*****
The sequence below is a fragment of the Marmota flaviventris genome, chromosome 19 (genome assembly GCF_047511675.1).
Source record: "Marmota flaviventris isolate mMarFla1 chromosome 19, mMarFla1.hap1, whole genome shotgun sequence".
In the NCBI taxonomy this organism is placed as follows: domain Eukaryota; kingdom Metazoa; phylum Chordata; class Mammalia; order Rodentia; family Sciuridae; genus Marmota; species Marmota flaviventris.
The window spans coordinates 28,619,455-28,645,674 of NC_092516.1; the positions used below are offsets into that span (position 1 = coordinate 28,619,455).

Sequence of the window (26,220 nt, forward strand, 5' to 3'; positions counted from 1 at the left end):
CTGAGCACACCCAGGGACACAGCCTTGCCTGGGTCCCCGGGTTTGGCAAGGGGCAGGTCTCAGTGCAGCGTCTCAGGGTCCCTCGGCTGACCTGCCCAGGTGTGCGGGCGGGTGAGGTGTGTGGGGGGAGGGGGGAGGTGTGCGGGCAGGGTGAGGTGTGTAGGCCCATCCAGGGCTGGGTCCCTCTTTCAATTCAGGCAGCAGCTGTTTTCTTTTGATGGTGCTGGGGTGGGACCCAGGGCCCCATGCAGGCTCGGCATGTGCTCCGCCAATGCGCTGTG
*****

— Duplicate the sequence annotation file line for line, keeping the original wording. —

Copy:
The sequence below is a fragment of the Marmota flaviventris genome, chromosome 19 (genome assembly GCF_047511675.1).
Source record: "Marmota flaviventris isolate mMarFla1 chromosome 19, mMarFla1.hap1, whole genome shotgun sequence".
In the NCBI taxonomy this organism is placed as follows: domain Eukaryota; kingdom Metazoa; phylum Chordata; class Mammalia; order Rodentia; family Sciuridae; genus Marmota; species Marmota flaviventris.
The window spans coordinates 28,619,455-28,645,674 of NC_092516.1; the positions used below are offsets into that span (position 1 = coordinate 28,619,455).

Sequence of the window (26,220 nt, forward strand, 5' to 3'; positions counted from 1 at the left end):
CTGAGCACACCCAGGGACACAGCCTTGCCTGGGTCCCCGGGTTTGGCAAGGGGCAGGTCTCAGTGCAGCGTCTCAGGGTCCCTCGGCTGACCTGCCCAGGTGTGCGGGCGGGTGAGGTGTGTGGGGGGAGGGGGGAGGTGTGCGGGCAGGGTGAGGTGTGTAGGCCCATCCAGGGCTGGGTCCCTCTTTCAATTCAGGCAGCAGCTGTTTTCTTTTGATGGTGCTGGGGTGGGACCCAGGGCCCCATGCAGGCTCGGCATGTGCTCCGCCAATGCGCTGTG